For the past month or so I’ve been dreaming about privacy hedges and trees morning, noon and night. I know, it’s kind of weird, huh? The things is, we’ve always had a fence. But the house we just bought a few weeks ago doesn’t have one, and to be completely honest, I don’t think it would look good with one.
So that puts me in sort of a pickle.
I like privacy — a lot. But planting rows of privacy trees or shrubs around the perimeter of our property is going to be a big investment, so I want to get it right…the first time.
My all-time favorite privacy tree is the Green Giant arborvitae. Big green can reach up to 50 feet tall and be up to 15 feet wide (wowza!). These trees are typically found in the backyards of estate-style homes and in English gardens. If you don’t have that much property (or hello, a private gardener) you’ll want to look for something a wee bit shorter, such as the Emerald Green arborvitae, as these trees typically grow only to a height of 12 feet and width of 3 feet, making them are a bit more manageable for the home gardener.
Another candidate for my side yard is a pruned boxwood hedge. These hedges look sharp and give privacy as well; however, they are slow growing. American boxwoods can reach up to 20 feet tall, while their friends, English boxwoods, are a bit more civilized, with a maximum height of just 3 feet, making them suitable for walkways and under windows in the front of your home.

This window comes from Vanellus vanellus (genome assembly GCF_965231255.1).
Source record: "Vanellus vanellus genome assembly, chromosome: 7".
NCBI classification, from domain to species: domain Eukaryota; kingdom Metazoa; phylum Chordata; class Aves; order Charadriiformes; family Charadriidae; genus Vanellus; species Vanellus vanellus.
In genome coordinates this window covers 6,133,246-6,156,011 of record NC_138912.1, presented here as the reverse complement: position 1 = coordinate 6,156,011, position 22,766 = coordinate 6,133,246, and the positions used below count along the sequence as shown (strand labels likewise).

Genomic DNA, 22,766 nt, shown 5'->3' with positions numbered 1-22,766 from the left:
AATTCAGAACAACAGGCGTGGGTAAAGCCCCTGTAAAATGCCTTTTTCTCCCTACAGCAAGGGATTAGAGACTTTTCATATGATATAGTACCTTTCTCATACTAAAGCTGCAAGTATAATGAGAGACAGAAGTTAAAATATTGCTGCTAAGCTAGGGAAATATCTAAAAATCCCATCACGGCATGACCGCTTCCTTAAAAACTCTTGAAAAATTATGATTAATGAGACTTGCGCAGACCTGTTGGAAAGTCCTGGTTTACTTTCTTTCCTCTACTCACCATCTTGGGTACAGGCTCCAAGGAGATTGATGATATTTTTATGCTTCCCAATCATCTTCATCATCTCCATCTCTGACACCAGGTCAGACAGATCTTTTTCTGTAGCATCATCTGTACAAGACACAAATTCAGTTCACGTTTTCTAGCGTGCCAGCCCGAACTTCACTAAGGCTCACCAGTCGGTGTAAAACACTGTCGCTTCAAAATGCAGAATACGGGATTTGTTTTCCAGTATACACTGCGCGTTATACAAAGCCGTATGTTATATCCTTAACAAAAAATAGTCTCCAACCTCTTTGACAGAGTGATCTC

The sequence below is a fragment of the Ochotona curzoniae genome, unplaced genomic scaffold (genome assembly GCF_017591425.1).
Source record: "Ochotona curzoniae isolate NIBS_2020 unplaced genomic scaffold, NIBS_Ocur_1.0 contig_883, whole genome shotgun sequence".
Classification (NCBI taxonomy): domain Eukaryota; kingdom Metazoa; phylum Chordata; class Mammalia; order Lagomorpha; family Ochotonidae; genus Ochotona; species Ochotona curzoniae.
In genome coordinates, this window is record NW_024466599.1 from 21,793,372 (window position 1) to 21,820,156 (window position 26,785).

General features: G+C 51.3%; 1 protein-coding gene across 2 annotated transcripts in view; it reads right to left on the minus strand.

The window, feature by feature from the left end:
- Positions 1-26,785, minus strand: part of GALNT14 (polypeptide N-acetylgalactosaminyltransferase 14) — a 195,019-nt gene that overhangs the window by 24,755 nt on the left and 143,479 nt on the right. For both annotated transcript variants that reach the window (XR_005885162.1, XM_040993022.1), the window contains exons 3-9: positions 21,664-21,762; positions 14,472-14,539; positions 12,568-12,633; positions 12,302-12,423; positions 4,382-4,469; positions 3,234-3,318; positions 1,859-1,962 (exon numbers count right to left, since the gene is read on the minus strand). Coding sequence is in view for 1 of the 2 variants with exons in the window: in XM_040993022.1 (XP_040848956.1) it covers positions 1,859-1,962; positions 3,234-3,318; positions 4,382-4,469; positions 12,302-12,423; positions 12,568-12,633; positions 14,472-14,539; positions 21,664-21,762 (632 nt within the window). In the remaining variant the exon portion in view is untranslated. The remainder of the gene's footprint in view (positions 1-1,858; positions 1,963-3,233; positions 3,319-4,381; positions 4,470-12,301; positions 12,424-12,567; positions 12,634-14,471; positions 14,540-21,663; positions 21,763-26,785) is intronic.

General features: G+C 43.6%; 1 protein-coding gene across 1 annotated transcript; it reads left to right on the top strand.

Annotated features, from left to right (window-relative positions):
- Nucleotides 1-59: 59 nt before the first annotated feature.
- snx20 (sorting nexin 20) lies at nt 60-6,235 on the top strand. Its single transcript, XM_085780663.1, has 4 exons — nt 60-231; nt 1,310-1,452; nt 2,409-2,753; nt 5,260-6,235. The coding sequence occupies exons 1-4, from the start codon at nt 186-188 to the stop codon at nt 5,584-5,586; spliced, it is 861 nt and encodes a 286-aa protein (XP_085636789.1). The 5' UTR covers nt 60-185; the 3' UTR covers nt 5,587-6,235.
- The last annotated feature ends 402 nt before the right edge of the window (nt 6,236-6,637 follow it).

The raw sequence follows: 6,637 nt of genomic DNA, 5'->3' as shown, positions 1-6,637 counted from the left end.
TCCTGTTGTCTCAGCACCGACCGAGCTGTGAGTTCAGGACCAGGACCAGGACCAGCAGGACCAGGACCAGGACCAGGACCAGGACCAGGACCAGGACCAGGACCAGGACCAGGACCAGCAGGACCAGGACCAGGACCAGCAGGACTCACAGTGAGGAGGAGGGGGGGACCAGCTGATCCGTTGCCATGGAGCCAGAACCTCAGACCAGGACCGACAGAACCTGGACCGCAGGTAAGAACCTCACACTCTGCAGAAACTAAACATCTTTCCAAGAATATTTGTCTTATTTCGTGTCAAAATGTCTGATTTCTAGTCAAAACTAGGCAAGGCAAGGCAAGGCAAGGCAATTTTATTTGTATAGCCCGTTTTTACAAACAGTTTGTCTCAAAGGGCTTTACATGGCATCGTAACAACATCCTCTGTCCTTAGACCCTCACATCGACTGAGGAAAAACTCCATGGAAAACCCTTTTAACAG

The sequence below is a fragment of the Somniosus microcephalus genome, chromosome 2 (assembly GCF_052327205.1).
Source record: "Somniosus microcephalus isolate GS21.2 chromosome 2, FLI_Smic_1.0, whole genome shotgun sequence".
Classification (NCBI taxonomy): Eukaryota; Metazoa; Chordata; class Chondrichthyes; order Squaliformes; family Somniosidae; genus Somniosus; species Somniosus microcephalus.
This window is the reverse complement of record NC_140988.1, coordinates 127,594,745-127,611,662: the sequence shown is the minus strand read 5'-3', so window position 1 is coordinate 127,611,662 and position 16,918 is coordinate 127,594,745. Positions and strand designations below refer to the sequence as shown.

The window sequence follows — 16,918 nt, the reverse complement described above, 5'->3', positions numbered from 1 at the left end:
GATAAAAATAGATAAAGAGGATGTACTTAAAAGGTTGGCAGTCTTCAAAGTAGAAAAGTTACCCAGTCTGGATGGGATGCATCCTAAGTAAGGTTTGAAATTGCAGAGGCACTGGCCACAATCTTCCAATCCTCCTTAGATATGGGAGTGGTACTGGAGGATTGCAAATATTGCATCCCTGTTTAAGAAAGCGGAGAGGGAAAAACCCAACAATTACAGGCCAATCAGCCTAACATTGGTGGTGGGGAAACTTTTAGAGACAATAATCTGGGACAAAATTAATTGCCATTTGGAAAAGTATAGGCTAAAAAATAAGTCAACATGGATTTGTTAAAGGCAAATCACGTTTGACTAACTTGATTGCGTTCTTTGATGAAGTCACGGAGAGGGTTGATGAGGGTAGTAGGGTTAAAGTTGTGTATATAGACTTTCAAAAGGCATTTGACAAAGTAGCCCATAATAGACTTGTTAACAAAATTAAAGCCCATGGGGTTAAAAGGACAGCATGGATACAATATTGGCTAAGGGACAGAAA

The cherry laurel is pretty rad too. We have a small row of these planted in our backyard right now, and I’m thinking a few more along the sides of the house would make a nice addition. Plus, cherry laurels hide pesky electrical boxes and garbage cans if you live in suburbia. However, these too can can reach 20 to 40 feet tall if you don’t keep them trimmed.
The bottom line: No matter what type of privacy hedge I plant, I’m going to need a seriously good pair of trimmers.
Do you have a favorite fast growing tree or hedge you can recommend? Any tips you’ve learned over the years you want to share?
All photos courtesy of Mavis Butterfield